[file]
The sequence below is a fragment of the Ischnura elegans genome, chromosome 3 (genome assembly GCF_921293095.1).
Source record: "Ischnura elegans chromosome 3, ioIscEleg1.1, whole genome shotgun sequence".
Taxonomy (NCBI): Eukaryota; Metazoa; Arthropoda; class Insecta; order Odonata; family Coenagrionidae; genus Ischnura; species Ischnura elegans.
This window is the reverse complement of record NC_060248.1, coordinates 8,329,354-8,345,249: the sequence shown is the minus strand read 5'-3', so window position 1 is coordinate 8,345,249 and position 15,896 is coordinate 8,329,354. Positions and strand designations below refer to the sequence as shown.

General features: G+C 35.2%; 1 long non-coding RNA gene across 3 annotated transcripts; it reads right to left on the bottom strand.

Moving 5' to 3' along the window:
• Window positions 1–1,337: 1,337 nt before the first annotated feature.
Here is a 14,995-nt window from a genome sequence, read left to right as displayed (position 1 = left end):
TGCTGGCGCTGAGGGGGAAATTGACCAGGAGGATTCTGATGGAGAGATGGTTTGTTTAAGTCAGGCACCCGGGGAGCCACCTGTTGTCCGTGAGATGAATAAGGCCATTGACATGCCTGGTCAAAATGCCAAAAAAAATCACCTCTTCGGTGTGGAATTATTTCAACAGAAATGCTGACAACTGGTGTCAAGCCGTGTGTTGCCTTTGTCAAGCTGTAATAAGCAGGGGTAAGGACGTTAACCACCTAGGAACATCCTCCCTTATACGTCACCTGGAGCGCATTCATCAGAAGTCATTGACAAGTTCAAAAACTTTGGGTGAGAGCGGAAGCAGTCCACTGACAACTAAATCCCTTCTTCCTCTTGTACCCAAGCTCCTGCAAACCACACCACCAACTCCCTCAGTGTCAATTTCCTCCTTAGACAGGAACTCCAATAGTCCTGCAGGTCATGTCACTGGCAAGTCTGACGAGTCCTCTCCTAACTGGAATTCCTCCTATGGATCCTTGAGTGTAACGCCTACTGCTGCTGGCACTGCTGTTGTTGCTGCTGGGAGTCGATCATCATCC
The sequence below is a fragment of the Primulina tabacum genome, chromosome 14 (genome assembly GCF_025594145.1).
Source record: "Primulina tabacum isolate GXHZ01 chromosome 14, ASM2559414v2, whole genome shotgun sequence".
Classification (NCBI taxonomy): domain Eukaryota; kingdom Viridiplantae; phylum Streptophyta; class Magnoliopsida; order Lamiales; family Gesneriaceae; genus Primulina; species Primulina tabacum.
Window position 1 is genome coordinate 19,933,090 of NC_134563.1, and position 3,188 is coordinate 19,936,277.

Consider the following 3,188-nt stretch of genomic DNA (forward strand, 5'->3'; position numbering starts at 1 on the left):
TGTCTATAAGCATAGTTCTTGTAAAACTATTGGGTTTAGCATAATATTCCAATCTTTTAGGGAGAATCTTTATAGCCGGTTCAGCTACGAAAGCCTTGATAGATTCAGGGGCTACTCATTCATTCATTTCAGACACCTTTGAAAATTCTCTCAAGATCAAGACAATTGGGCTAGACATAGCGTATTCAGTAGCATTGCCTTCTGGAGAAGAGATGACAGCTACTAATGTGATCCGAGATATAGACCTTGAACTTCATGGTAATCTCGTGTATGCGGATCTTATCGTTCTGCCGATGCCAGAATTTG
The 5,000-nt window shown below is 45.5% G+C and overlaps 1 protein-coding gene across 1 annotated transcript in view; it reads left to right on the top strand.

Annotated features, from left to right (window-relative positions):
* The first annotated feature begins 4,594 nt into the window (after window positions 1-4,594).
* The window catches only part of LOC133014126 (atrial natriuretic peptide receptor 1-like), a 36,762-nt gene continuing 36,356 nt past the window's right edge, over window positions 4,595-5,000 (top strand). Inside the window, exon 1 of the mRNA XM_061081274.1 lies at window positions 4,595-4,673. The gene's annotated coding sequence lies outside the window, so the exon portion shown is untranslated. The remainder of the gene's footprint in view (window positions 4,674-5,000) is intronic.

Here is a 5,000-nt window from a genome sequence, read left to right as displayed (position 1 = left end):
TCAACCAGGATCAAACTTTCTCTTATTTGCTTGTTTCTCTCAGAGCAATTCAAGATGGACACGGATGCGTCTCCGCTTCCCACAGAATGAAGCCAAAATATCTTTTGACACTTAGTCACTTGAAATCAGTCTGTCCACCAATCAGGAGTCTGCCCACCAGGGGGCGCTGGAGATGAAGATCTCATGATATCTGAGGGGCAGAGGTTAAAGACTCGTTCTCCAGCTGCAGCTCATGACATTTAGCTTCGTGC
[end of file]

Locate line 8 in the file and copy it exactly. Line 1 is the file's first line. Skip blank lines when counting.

Here is a 14,995-nt window from a genome sequence, read left to right as displayed (position 1 = left end):